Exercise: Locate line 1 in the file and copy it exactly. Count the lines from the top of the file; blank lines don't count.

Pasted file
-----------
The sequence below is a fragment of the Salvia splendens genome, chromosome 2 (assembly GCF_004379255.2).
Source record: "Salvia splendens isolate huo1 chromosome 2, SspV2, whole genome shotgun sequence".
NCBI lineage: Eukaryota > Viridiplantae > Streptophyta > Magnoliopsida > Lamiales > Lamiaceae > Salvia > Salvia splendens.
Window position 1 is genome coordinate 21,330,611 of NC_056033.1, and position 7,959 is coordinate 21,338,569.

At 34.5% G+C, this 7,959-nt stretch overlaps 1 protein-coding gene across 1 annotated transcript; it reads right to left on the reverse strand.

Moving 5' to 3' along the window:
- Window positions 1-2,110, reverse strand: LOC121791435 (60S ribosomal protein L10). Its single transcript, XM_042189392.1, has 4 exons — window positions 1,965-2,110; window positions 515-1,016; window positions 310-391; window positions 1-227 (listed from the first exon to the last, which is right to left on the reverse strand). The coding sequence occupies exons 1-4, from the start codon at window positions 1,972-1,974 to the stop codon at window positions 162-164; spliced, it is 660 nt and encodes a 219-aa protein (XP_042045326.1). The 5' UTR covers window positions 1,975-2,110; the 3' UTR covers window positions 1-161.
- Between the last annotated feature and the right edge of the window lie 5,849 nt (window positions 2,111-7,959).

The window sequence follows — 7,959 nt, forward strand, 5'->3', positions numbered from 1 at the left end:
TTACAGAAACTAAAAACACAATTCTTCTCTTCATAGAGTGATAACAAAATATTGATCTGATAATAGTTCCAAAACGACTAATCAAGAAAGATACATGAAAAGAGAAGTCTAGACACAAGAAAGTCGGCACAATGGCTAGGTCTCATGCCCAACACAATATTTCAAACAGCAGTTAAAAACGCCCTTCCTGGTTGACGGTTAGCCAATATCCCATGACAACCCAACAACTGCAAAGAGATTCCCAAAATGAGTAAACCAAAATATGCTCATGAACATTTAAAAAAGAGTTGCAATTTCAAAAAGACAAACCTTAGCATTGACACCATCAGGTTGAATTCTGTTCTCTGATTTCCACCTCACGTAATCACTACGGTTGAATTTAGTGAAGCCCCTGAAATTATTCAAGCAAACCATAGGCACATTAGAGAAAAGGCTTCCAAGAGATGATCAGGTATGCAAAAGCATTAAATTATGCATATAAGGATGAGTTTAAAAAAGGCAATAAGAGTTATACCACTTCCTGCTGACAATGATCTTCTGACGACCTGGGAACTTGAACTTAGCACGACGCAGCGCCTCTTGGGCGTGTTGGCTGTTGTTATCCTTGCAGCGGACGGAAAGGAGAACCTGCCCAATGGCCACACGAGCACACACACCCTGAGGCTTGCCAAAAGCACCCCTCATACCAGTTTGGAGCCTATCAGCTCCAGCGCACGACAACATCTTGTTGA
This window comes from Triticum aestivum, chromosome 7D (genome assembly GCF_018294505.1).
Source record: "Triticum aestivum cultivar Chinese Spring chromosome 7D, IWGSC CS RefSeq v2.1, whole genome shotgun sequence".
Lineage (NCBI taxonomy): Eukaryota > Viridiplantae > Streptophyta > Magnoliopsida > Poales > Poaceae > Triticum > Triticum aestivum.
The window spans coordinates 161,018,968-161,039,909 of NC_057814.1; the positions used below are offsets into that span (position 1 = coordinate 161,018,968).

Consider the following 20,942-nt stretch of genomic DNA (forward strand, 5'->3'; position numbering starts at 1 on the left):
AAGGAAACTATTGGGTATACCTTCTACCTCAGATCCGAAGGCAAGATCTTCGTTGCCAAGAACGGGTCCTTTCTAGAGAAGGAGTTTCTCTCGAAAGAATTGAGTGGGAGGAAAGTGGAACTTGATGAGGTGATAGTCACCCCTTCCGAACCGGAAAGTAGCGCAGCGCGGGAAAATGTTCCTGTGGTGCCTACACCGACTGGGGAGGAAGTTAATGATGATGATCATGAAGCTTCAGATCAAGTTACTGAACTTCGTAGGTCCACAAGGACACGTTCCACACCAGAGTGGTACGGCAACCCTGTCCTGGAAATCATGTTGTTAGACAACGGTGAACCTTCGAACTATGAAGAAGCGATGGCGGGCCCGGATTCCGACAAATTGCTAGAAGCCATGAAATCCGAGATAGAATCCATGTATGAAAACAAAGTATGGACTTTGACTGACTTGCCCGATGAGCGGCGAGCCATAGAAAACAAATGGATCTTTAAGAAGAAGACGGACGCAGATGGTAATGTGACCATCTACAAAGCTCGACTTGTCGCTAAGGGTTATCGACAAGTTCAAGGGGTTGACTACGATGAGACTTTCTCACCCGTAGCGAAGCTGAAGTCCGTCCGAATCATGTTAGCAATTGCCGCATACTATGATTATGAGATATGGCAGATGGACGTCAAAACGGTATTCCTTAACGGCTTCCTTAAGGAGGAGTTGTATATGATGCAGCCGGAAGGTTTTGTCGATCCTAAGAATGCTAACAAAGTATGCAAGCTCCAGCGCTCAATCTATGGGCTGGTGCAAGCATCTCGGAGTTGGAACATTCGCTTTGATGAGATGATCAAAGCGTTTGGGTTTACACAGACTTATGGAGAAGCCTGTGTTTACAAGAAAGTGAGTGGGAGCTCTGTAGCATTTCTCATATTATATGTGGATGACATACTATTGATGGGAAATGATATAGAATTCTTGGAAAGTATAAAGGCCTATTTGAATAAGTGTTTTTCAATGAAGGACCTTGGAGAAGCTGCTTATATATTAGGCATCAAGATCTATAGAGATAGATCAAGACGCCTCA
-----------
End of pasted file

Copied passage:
The sequence below is a fragment of the Salvia splendens genome, chromosome 2 (assembly GCF_004379255.2).